"Your Last Chance" Judge Warns

Zachery Morrison received his sentence Tuesday in 4th Judicial District Court.
Zachery Morrison received his sentence Tuesday in 4th Judicial District Court.

19-year-old Zachery Morrison was sentenced in 4th Judicial District Court April 20th, after pleading "Guilty" in December on one count of sexual abuse of a minor. Morrison admitted to having had inappropriate sexual contact with a 13-year-old girl in September 2009 when he was 18-years-old. Sheridan Media's Mary Jo Johnson has the report.


It wasn't a cut-and-dried sentencing for Morrison. Lengthy discussion took place between Judge John Fenn and prosecutor for the State, Deputy County Attorney Christopher LaRosa. Per a plea agreement that brought about Morrison's December guilty plea, the State recommended a 3-to-5 year suspended sentence, 120 days in the county jail, and 5 years of supervised probation. The felony typically carries a prison sentence up to fifteen years.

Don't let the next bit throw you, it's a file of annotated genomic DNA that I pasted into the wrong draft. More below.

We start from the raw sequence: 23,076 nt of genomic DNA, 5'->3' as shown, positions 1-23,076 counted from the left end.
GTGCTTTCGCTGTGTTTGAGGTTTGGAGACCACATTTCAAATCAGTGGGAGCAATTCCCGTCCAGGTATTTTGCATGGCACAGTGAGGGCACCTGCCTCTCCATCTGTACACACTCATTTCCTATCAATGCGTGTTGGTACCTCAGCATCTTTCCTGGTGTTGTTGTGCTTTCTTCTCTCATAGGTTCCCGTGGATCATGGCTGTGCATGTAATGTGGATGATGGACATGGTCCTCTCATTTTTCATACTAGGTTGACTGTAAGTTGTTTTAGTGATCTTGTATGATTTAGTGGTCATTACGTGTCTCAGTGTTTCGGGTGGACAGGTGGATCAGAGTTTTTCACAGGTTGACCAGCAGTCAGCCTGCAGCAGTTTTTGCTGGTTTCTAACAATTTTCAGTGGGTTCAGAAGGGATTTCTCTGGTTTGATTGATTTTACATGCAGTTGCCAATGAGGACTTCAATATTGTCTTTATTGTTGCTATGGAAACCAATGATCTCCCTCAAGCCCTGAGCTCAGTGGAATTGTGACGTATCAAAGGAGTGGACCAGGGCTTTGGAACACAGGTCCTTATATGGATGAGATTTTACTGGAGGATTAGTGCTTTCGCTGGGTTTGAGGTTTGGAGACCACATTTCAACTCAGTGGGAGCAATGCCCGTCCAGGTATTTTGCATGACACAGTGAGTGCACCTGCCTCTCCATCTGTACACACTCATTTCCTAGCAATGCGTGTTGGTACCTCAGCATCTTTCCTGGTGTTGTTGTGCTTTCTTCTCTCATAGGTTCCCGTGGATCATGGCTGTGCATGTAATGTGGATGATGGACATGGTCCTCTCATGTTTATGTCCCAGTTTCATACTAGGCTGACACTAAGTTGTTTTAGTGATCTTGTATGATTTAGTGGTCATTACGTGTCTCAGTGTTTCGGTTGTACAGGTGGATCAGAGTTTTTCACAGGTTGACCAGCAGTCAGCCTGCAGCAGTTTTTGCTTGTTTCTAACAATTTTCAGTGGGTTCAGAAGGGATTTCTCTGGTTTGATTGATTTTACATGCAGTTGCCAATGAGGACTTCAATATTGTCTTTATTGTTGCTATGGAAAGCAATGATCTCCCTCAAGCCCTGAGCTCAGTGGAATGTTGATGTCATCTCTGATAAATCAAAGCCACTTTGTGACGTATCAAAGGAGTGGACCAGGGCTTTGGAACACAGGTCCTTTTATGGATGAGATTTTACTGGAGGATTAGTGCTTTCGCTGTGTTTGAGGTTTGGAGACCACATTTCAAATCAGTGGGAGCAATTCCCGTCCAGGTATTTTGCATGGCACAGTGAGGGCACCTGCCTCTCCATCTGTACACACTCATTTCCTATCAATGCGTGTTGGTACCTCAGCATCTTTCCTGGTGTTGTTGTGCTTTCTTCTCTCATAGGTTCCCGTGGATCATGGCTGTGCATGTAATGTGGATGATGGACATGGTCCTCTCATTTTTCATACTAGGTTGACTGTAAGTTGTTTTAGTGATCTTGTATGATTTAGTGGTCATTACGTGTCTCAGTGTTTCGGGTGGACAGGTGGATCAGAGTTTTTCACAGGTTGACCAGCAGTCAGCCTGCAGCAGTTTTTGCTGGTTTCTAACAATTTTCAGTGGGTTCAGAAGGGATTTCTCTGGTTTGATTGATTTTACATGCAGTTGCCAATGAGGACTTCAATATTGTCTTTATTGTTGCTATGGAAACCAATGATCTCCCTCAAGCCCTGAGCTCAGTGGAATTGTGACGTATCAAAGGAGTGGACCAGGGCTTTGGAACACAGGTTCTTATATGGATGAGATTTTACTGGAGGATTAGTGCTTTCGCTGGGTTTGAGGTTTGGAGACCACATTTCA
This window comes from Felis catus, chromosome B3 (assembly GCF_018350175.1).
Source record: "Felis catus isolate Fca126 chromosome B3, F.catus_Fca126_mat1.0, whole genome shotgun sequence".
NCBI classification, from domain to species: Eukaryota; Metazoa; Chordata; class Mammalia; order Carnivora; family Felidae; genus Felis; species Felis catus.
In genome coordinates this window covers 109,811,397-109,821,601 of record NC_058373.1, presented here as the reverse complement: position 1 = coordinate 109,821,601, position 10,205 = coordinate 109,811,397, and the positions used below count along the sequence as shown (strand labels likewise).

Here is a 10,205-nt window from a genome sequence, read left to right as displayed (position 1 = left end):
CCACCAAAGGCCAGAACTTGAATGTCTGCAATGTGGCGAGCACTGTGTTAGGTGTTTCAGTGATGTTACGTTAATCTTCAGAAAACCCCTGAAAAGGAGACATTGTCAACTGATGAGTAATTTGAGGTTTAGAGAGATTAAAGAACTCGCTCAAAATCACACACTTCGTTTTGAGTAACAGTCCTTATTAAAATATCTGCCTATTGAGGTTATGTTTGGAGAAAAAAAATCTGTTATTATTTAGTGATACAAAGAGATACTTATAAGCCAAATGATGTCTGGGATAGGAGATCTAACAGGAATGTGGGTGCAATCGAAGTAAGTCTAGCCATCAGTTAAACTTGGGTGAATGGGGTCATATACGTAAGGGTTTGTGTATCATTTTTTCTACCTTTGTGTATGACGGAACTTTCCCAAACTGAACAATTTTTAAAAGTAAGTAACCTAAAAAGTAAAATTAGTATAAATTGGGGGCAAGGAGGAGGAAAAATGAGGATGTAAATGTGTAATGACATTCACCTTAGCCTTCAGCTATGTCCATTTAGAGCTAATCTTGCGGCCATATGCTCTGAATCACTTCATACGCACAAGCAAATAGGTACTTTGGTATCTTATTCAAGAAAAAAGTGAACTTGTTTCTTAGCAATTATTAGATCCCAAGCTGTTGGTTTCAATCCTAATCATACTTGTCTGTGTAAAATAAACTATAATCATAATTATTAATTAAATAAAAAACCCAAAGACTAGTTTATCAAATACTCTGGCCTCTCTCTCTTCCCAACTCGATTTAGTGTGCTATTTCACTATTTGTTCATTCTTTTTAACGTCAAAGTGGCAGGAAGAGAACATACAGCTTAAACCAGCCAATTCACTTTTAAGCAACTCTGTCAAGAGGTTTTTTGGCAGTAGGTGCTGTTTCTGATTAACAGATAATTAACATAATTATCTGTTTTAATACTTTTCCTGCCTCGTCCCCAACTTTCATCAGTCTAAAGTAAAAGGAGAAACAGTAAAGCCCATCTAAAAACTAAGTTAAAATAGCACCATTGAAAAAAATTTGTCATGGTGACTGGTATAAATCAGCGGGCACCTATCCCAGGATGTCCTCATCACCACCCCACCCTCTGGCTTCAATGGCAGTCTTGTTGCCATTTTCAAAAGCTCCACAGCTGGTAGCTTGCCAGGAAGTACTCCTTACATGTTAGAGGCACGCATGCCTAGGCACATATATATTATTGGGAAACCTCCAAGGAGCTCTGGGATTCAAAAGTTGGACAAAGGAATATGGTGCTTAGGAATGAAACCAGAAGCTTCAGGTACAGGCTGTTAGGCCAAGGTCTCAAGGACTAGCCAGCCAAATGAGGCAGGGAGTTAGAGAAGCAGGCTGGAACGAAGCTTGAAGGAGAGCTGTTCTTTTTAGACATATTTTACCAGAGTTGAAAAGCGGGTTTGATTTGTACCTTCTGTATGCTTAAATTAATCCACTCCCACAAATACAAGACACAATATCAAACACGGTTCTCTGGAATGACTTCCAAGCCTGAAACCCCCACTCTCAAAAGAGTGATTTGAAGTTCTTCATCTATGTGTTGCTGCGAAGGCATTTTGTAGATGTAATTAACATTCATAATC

Judge Fenn spent some time debating the plea agreement, stating his concern that Morrison, for one so young, has already established a lengthy criminal history and has had numerous opportunities for probation and rehabilitation through juvenile courts. At one point, Judge Fenn asked, "When does punishment and consequence become a priority?" Public Defender Robert Jones responded by saying that Morrison has never had a prison sentence hanging over his head before. Jones also said that Morrison's past experiences in treatment programs had been interrupted because his family moved.

LaRosa and a probation officer told Judge Fenn that the terms of probation would be very stringent. After carefully deliberating, Judge Fenn rejected the Plea Agreement, sentenced Morrison to not less than five and not more than eight years in prison, suspended. He imposed a 120-day split sentence -- Morrison has already been in the Sheridan County Detention Center for 200 days -- and put him on a five-year supervised probation, which includes time in counseling and treatment, employment, and regular contact with his probation officer, to name just a few requirements.

Before adjourning court, Judge Fenn warned Morrison that this was absolutely his last chance, and that a lot of people would be working to ensure his success. But if he faltered on even one probation requirement, he would be sent to prison.

Covering 4th Judicial District Court, for sheridanmedia.com news, I'm Mary Jo Johnson.

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